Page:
Press Save dashboard. Now, you have created a dashboard showing the your new metric that you created from the logs and a metric that was captured by the CloudWatch agent (LogicalDisk % free space).
In this section, you will create an alarm if the 404 metric goes above a certain threshold.
In the CLoudWatch console, click Metrics.
Select the Lab-LogMetrics 404-Page-Not-Found metric that you created and click the bell icon to create an alarm.
On the Specify metrics and conditions, review the options available under the Conditions area.
Set Threshold type: Static
Select “Whenver 404-Page-Not-Found” is: Greater
Set than to: 1 (For lab purposes, we are setting a low threshold)
Open the Additional Configuration area, and review the settings available.
On the Configure actions screen,
Notice the alarm states that you could configure the alarm on
Notice also that you can send a notification using AWS Simple Notification Service (SNS). You can also initiate an Auto Scaling operation. This might be used in a web farm scenario where the CPU utilization goes above a certain threshold, then you may want an autoscaling action initiated.
Select Cancel. We are not going to email notification, but we wanted to show you what the alarm options are.
CloudWatch has another tool to help with automated alerting and automated responses called CloudWatch Events. You will work with CloudWatch events and trigger an event when the state of an EC2 instance changes to Shutting-down. This following is an adaptation of the tutorial (here).
Open the CloudWatch console at https://console.aws.amazon.com/cloudwatch/
In the left navigation pane, choose Events and then Rules under it. Select Create rule.
For Event source, notice that you can trigger a CloudWatch event based upon some event pattern or on a schedule. The schedule is a useful option if you want to trigger some action to occur on a periodic basis. You can create a CloudWatch event that triggers on a schedule to initiate that action.
For the lab, choose Event Pattern.
For the Build event pattern to match events by service,
For Service, choose EC2,
For Event Type, EC2 Instance State-change Notification.
Choose Specific state(s), Shutting-down. Suppose in this scenario, you want to be alerted any time one of your production servers is being shut down.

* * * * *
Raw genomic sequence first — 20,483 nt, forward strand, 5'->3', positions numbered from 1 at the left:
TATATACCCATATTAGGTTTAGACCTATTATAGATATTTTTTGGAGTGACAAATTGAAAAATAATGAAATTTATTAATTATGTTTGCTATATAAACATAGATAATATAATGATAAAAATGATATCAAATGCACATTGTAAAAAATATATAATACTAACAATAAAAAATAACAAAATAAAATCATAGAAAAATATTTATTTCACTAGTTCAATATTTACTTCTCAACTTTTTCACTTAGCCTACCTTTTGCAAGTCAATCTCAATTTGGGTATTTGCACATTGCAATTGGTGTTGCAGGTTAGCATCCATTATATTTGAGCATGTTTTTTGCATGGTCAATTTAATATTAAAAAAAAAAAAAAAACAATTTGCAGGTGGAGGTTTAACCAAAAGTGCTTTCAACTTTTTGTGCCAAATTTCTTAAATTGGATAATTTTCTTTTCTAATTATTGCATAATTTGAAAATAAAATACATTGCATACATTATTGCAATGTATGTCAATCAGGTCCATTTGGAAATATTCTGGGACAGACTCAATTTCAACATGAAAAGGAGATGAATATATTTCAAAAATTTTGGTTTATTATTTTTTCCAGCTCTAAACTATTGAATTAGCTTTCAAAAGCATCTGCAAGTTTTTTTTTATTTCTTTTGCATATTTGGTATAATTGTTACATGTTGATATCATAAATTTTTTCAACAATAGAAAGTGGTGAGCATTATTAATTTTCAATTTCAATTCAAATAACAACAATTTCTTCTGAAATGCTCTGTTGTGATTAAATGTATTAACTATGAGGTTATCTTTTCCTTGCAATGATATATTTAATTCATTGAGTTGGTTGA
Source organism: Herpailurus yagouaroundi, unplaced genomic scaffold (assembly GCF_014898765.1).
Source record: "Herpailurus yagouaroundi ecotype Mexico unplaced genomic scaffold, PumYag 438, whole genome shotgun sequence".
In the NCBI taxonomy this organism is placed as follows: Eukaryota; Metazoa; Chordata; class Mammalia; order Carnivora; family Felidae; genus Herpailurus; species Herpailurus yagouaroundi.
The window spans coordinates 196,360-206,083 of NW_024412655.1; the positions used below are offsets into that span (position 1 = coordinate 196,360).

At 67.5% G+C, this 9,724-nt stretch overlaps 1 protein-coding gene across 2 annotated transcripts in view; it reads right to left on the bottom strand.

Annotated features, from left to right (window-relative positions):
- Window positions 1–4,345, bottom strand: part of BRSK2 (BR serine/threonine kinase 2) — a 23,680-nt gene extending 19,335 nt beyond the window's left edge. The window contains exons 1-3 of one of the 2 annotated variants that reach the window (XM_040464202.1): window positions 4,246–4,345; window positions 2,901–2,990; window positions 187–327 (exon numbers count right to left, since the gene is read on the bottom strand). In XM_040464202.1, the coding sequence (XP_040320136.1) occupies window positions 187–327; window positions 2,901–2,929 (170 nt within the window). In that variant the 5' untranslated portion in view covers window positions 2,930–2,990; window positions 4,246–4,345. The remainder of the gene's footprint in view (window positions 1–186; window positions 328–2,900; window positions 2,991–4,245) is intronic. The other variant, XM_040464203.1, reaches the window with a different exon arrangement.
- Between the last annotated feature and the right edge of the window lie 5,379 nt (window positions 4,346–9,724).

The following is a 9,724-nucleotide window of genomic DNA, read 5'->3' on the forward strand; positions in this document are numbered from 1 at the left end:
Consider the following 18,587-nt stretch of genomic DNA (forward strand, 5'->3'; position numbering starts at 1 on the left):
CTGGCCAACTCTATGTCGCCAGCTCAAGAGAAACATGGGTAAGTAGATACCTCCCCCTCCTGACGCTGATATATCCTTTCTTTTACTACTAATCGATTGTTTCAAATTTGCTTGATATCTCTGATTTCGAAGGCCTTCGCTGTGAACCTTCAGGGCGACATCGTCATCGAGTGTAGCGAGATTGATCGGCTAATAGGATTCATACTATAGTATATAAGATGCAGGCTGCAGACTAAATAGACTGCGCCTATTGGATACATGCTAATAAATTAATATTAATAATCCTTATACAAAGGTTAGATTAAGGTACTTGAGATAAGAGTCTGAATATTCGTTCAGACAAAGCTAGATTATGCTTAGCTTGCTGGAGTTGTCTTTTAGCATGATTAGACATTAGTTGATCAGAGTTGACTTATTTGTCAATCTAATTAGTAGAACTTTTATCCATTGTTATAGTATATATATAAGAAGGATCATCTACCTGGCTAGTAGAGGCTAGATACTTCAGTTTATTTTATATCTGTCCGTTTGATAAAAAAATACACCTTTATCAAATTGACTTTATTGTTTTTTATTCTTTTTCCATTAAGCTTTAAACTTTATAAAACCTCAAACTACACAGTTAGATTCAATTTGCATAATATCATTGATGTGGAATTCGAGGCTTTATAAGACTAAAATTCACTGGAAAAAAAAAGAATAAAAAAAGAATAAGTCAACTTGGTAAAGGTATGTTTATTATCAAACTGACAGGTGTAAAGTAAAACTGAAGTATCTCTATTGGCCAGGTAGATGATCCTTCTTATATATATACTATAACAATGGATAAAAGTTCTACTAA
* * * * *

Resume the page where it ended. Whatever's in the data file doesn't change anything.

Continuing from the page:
Select Any instance.
Notice in the Event Pattern Preview window that you can see the pattern code.
On the right side under Targets, select Add target. Review the different options that are available. With Lambda, you can create a function to execute some program. You could launch a SNS notification. Also, there is integration with System Manager and you can execute a SSM Run Command or SSM Automation document.
Select Cancel. You are not going to create the email notification. We wanted to share with you the CloudWatch event rule capabilities.
In this lab, you learned how CloudWatch Events rules can trigger actions and alerts based upon certain event patterns or on a schedule. In most cases, CloudWatch Events rules trigger sooner after an event occurs versus the prior method of creating a metric and then creating an alarm off the metric.
For more information on CloudWatch Events, please review the documentation.
In the prior lab, you installed and configured the CloudWatch log agent on your servers so that you could capture the logs from the Windows host. In this section, you will get hands-on experience with another CloudWatch tool called CloudWatch Log Insights to analyze the data inside your logs. Suppose you wanted to query all the security event logs across all your servers for failed login attempts. In this lab, you will query the security event logs across all your servers for login events (so that we can return some data).
Open the CloudWatch console at https://console.aws.amazon.com/cloudwatch/
In the left navigation pane, choose Logs and then Insights under it.
In the Select log groups dropdown, select Security.
In the query box, paste the following query:
fields @timestamp, @logStream | filter @message like "<EventID>4624</EventID>"
In this scenario, you are querying the Security event logs for logon/logoff events (event id = 4264). You could refine the process to look for failed logon events. You are looking for all login events so that you could see some results.
In the time range box to the right of the log group, specify the time/date period that you are in the lab.
Press Run query.
In the area below the Logs window, you should see the results returned from the query across your log groups. In my lab, I had two results. You can expand the arrows to drill down into the return results.
In this lab, you learned how to use some of the CloudWatch tools to assist you with automating the monitoring of your environment through building automated alerts and responses. You learned how to configure CloudWatch metrics and alarms. Also, you got hands-on experience with CloudWatch events At the end of the lab, you walked through using CloudWatch Log Insights to initiate queries for data inside your logs.